Still no actual fiction writing again this week - the fiction crew are definitely on shore leave at the moment, leaving the nonfiction crew to stoke the boilers on their own.
One of the most important pieces of advice for writers submitting their work for publication is - read the guidelines really carefully and follow them to the letter. It may seem petty and unfair to be penalised for using the wrong font or being a few words outside the word limit. But the quickest way to get rejected is to fail to follow the guidelines, as this gives the editor a very easy way to whittle down what might be an impractically large submission pile.
The fiction crew are still on shore leave, it seems, but the non-fiction crew are picking up the slack.
After nothing at all last week, I worked on writing projects to at least some degree every day this week. Not much progress on the fiction front, but lots of nonfiction stuff, some cogitation on fiction stuff, and plenty of sending my darlings out into the world to be judged.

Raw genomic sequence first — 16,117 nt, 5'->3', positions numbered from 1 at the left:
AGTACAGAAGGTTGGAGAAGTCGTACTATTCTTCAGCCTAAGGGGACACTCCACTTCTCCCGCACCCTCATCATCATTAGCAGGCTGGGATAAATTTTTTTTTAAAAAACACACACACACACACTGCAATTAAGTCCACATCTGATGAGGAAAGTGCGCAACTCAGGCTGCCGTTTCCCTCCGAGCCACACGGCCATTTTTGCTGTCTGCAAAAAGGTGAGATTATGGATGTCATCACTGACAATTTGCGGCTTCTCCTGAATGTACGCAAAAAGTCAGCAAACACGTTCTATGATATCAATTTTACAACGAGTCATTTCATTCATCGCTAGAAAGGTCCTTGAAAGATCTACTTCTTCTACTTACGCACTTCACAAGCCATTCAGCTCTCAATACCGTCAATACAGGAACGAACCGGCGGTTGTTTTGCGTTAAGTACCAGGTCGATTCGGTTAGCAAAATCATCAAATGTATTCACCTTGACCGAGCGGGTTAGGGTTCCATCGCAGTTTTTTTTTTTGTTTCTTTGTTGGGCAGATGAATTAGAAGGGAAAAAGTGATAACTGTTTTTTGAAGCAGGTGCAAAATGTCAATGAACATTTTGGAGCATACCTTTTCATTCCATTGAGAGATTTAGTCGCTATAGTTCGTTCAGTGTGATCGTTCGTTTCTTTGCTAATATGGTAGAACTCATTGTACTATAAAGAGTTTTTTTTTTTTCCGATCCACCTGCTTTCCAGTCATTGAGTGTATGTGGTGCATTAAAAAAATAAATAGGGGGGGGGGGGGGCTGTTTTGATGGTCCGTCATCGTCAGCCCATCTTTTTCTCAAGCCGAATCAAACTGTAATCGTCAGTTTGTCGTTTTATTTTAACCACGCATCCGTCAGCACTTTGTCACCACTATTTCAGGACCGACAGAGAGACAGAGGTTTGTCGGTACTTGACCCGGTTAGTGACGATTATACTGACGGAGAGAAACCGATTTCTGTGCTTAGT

“Is it dead?”
“I can’t tell from here. Why don’t you go and give it a poke?”
“Eww! No, you do it!”
“You’re the one who wants to know if it’s dead.”
“I wonder how it got here.”
“I don’t know. Flew?”
“Don’t be ridiculous.”
“It looks kind of sad, just lying there like that.”
“Do you think it belongs to somebody?”
“Must do. It didn’t just materialise out of thin air.”
“But it’s not the sort of thing you just leave lying around. I mean, you’re not going to drop something like that without noticing.”
“But nobody’s taking any notice of it now.”
“Well, yes, except us.”
“What should we do?”
“What can we do? If you’re not prepared to get any closer, there aren’t many options. I guess we could throw something at it from here.”
“Like what? A brick? What are you thinking of?”
“It hasn’t moved the whole time we’ve been standing here. It doesn’t look good, I’m afraid.”
“Well, we can’t just leave it lying there like that.”
“Why not? It’s nothing to do with us. Why should we care if it’s alive or dead?”
“I don’t know. I just thought maybe we ought to do something. You know, to help.”
“How? We could chuck it some money, I suppose.”
“What would a thing like that do with money?
“I don’t know. We haven’t got any food.”
“Maybe it needs a place to stay.”
“I’m not taking it home with us.”
“I think I just saw it move!”
“What? No, you didn’t! You’re imagining things.”
“No, I swear. Look, it did it again. Its foot twitched. I’m not kidding!”
“You’re right. I saw it that time.”
“It’s rolling over. It’s looking this way!”
“What should we do?”